Security

AV-Test Deems Windows Security Essentials "Very Good" 318

CWmike writes "Microsoft's new free security software, Windows Security Essentials, passed a preliminary antivirus exam with flying colors, said independent and trusted firm AV-Test, which tested Essentials, launched yesterday in beta, on Windows XP, Vista and Windows 7. It put it up against nearly 3,200 common viruses, bot Trojans and worms, said Andreas Marx, one of the firm's managers. The malware was culled from the most recent WildList, a list of threats actually actively attacking computers. 'All files were properly detected and treated by the product,' Marx said in an e-mail. 'That's good, as several other [antivirus] scanners are still not able to detect and kill all of these critters yet.' It also tested well on false positives."
Power

Wind Could Provide 100% of World Energy Needs 867

Damien1972 sends in a report on a study published in the Proceedings of the National Academy of Science, which finds that wind power could provide for the entire world's current and future energy needs. "To estimate the earth's capacity for wind power, the researchers first sectioned the globe into areas of approximately 3,300 square kilometers (2,050 square miles) and surveyed local wind speeds every six hours. They imagined 2.5 megawatt turbines crisscrossing the terrestrial globe, excluding 'areas classified as forested, areas occupied by permanent snow or ice, areas covered by water, and areas identified as either developed or urban,' according to the paper. They also included the possibility of 3.6 megawatt offshore wind turbines, but restricted them to 50 nautical miles off the coast and to oceans depths less than 200 meters. Using [these] criteria the researchers found that wind energy could not only supply all of the world's energy requirements, but it could provide over forty times the world's current electrical consumption and over five times the global use of total energy needs."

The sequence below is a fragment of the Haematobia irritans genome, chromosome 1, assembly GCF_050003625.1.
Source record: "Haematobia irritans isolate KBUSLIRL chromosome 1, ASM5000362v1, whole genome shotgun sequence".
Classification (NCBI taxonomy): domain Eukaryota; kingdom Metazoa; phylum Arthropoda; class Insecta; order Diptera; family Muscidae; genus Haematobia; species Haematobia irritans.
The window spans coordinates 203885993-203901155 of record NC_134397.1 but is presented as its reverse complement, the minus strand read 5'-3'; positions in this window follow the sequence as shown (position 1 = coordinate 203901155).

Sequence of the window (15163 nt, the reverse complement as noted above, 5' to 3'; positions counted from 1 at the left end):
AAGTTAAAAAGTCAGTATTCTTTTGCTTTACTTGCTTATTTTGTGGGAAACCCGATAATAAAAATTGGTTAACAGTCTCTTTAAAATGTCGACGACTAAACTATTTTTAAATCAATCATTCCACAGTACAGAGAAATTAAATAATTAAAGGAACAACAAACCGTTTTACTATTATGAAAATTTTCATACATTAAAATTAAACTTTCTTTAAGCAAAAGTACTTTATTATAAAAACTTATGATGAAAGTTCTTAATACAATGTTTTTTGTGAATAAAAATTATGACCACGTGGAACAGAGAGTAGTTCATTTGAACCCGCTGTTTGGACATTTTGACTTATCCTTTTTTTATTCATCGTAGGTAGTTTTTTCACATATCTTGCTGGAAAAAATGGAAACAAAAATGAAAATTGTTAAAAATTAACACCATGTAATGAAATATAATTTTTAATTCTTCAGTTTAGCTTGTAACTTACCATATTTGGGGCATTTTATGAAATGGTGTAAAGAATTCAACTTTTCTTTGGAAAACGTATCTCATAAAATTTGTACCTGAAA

Security

Central Anti-Virus For Small Business? 359

rduke15 writes "I'm trying to find a centrally managed anti-virus solution for a small business network, which has around 20 Windows XP machines with a Linux server. It is too big to manage each client manually. However, there is no no full-time IT person on site, and no Windows Active Directory server — just Linux with Samba. And the current solution with Symantec Endpoint Protection seems too expensive, and too complex for such a simple need. On the Linux server side, email is handled by amavisd and ClamAV. But the WinXP clients still need a real-time anti-virus for the USB disks they may bring to work, or stuff they download from their personal webmail or other sites. I'm wondering what others may be using in similar situations, and how satisfied they are with it."
Image

City Slicker Birds Shun Their Country Cousins Screenshot-sm 95

According to scientists, city Great Tits prefer other city Great Tits over country Great Tits. (Lets act like adults). The researchers found that the city dwellers responded more strongly to songs of fellow city dwellers and the same held true for the bumpkins. The average minimum pitch of male Great Tit songs in noisy urban areas was higher than in quieter, rural areas just a few miles away. Dr Rupert Marshall, of Aberystwyth University, Wales, and his team recorded bird song in 20 different cities in Britain. He says, "People speak louder and higher in noisy places like pubs and bars but still recognise their friends' voices once they go outside. Great tits seem to learn the high notes from their neighbours but don't respond as strongly to lower rural tones even when it's quiet."

Slashdot Top Deals

Repel them. Repel them. Induce them to relinquish the spheroid. - Indiana University fans' chant for their perennially bad football team

Working...